“See you in the funny papers” was once a light-hearted expression people used to say when they parted. Having recognized myself in the funny papers, aka “comics,” in the newspaper, I look forward to them every morning and dread the day when, along with newspapers, they’ll disappear. Guess they’ll show up online, but it won’t be the same.
Even it I’m in a rush I don’t skip Pickles, Peanuts, Shoe, Family Circus, and several others. In addition to occasionally using “see you in the funny papers,” I recently had a call from a friend who pointed out that I’m one of the last people he knows who says “so long” instead of goodbye. Got that from my mother. She never said goodbye, just “so long for a while.”
Got an even better farewell saying from my Grandmom (“Mom”) Murphy/Mcdavitt: “See you in church if they keep the windows clean,” which always both tickles and puzzles. Tickles when I think of her outside the church looking in at me through the clean windows, and puzzles because she was a regular attendee at Mass and therefore always on the inside.
This morning I was treated to front-page newspaper story of how 10 major U.S. corporations have apparently convinced our state legislature that it might be a good idea to allow competition, in the form of solar power, with electric utilities. Most of the article deals with the “Energy Freedom Act,” a bill in the NC legislature that would allow companies to compete against the big utilities to provide electricity.
But, now hear this: in a front-page article titled “GOP bill pushes for solar expansion,” by John Murawski, Raleigh News & Observer, April 8, 2015, the author writes:
“Republicans have traditionally been wary of renewable energy, with many calling it a taxpayer-subsidized boondoggle. But in recent years solar costs have plummeted and solar expansion exceeded expectations that would have seemed naïve just a few years ago. (my underlining)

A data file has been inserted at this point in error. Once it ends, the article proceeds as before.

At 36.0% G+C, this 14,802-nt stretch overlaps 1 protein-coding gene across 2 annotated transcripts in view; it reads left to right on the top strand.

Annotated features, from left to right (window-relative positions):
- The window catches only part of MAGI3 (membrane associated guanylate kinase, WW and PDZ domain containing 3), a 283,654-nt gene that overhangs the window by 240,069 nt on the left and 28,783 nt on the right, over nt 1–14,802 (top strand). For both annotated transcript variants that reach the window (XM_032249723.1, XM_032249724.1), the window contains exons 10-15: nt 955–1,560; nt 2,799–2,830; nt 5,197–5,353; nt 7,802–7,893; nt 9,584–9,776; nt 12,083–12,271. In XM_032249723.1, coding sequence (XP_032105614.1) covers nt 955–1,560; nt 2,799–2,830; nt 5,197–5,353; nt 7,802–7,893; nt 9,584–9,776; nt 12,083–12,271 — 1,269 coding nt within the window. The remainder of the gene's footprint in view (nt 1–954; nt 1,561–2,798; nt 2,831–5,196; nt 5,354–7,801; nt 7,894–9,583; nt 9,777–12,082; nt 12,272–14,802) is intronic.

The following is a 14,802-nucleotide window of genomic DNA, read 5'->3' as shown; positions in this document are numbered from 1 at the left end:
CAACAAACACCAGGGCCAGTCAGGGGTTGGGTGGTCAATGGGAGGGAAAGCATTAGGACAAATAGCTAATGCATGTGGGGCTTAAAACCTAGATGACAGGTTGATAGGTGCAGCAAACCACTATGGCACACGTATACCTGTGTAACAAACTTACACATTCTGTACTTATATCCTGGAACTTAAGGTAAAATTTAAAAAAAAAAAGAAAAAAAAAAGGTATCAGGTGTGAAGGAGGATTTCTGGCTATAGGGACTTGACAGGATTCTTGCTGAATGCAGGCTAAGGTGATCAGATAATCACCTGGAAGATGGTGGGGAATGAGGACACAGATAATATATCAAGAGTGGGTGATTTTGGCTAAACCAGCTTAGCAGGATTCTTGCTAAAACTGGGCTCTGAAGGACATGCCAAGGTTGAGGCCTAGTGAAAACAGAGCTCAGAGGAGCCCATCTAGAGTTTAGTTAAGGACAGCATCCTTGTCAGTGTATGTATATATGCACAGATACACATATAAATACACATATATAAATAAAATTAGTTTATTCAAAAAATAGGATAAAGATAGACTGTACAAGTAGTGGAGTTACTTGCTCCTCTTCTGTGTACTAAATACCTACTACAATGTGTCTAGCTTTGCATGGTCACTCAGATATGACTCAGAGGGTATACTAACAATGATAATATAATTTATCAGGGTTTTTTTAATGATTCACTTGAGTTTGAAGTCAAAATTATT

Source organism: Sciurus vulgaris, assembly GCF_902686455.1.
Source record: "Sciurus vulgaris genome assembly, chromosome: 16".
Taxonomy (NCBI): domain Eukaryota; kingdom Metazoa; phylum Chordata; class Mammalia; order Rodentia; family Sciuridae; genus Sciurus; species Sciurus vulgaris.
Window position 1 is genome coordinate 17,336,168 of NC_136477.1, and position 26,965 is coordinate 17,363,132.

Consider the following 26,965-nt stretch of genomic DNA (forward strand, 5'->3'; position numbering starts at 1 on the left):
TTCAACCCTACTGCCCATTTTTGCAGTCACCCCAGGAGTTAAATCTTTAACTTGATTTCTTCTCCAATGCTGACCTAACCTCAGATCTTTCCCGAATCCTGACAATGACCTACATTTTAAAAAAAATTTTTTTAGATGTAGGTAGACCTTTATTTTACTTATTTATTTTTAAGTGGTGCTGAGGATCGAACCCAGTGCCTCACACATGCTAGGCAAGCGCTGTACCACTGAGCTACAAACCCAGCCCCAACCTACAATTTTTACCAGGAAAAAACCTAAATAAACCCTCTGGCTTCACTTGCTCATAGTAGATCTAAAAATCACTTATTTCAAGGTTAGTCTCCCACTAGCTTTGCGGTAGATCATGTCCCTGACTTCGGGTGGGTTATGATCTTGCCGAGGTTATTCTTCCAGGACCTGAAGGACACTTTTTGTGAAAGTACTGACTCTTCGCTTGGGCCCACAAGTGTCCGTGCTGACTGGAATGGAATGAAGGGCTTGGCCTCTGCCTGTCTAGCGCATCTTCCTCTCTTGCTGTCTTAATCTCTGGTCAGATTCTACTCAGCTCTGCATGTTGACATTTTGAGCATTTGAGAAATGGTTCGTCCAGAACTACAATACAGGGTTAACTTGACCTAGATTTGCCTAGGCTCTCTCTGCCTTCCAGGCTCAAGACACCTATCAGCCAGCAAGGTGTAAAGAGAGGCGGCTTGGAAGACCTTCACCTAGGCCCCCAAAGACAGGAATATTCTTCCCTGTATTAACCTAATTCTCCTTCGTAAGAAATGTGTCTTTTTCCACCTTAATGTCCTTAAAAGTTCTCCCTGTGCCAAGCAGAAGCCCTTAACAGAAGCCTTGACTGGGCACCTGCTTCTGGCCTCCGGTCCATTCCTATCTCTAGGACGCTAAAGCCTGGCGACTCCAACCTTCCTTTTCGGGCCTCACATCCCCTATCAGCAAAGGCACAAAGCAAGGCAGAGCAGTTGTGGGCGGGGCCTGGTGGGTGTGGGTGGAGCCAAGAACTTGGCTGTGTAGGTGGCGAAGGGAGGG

Well it did seem naïve a few years ago, mostly to people who didn’t like the fact that President Obama was behind a massive effort to increase the use of solar power and other renewable energy sources.
The N&O article goes on:
“…the Rocky Mountain Institute issued a report predicting that by 2030 the traditional power grid could supply as little as 25 percent of the nation’s electricity as solar panels and storage systems take up the slack.”
Taxpayer boondoggle indeed.
The premise of the article referenced below is that the (maybe) deal with Iran regarding that country’s nuclear program will be perceived as U.S. weakness.
For me, the author sums up the Mideast in one phrase: “…impervious to Western intervention.” Unfortunately, the phrase is used to conclude that “…the area’s vast array of challenges would be even more impervious to Western intervention….” as a result of the proposed agreement with Iran.
Should we continue to intervene? Spend more American lives and money trying to change centuries of tribalism, war lords, suicide bombers, and extremists who murder innocent people to show the world how they would rule?
I’d support helping reasonable Mideast governments go after the extremists, but I say enough to fighting all their battles for them. Air strikes and surgical strikes by Navy Seals and other elite U.S. ground forces in support of Mideast operations? Probably yes, but only after we are certain that we are needed and respected and only as a separate force within an international coalition.
Raleigh News & Observer, “Nuke pact could project weakness that could embolden states and extremists alike,” by Dan Perry, AP, April 6, 2015.
The subject has come up regarding the candidacy of Senator Ted Cruz, who was born in Canada. Here is a short and informative article:
Note especially the last few paragraphs. I’m no lawyer, but it seems clear that the answer for eligibility for Senator Cruz is probably yes, and it will be “probably yes” until the U.S. Supreme Court accepts a case on the question. Have to wonder what the Supremes would decide. My guess is they would affirm “natural citizenship” for persons who have at least one natural U.S. citizen as a parent no matter where they were born.